Peter A Allard School of Law

Frequently Asked Questions

The following are some of the most common questions asked by applicants to our program. If you do not find the answer to your question on this sheet, please feel free to contact the Graduate Program office by email at

Frequently Asked Questions

The LLM is a research-intensive degree that prepares graduates for opportunities in law teaching, legal research, policy development, and public and governmental service. Applicants to the research-based LLM program go on to jobs in academia or wish to complete advance research in specific areas of law.

It is up to the discretion of the Graduate Committee to determine, upon careful review of the complete application file, whether to waive the English-language test requirement.

All applicants are required to provide an English language proficiency result that meets our minimum requirements unless the applicant has completed their first degree (law degree) from an institution where English is the primary language of instruction in the entire institution (and not just the degree program).  It is the applicant’s responsibility to provide proof of meeting the English requirement for the program, either through a notation on the official transcript, or in a letter from either the office of the registrar or student records’ office, or a referee from the institution attesting to English as the primary language of instruction in the entire institution. 

The Graduate Committee prefers to receive academic references as academic referees may be better placed to provide an evaluation of your academic strengths and provide a rationale as to why they feel that you would be successful in a research-based LLM program.  If for some reason you do not have an academic referee we will accept a professional reference.

You do not need to find a supervisor prior to applying to or in order to be considered for admission to the research-based LLM/PhD program.  Faculty members are busy with teaching and other commitments and may not have time to respond to your email, this is not an indication that they are not willing to supervise your research project.  Many faculty members prefer to review applications that have been forwarded to them from the Graduate Committee.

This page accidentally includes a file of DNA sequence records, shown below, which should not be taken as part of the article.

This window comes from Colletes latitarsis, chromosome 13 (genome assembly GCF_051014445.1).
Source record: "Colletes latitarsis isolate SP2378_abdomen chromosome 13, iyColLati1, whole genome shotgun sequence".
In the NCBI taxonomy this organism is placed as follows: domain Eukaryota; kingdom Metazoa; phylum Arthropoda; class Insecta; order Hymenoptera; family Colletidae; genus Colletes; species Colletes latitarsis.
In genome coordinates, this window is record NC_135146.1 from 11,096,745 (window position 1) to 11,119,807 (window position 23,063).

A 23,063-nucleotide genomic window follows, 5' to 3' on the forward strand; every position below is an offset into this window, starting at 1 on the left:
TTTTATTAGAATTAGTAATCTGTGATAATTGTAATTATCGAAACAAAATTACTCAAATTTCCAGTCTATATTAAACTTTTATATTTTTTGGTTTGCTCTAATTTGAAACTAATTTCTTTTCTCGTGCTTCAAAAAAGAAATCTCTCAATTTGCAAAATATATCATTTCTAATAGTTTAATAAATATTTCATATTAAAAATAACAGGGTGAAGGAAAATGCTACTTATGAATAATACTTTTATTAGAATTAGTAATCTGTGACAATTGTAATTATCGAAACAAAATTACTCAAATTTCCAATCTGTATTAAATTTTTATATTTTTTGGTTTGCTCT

In order to be considered for admission, you are required to submit a list of two or three possible thesis supervisors, drawn from our faculty listing, with your application. Every effort will be made by the Graduate Committee to locate a suitable supervisor for your particular research topic.

You should choose a topic that you are interested in completing advanced research in not based on what is the current “hot” research area or what might guarantee you admission to the program. A potential thesis supervisor will be looking for originality in your thesis proposal. Will your thesis be leading edge, something that is a different perspective that what is currently available in the available literature.  

Yes we have students from various countries. Approximately 55% of the student body in the research-based LLM program are international students.

There are various sources of awards and scholarship opportunities for the LLM program. The Graduate Program at Allard Hall will automatically consider all successful applicants who have been offered admission to either the LLM program for any funding that we have available. In addition if you are an international student, UBC will automatically grant an International Tuition Scholarship of $3200.00 per year for the duration of your program. There are no separate applications for both the internal Graduate Program at Allard Hall funding or the UBC International Tuition Scholarship.

The research-based LLM program begins in September and we only admit students once per year for the program. Please refer to the Graduate Admissions section of the law school's website.

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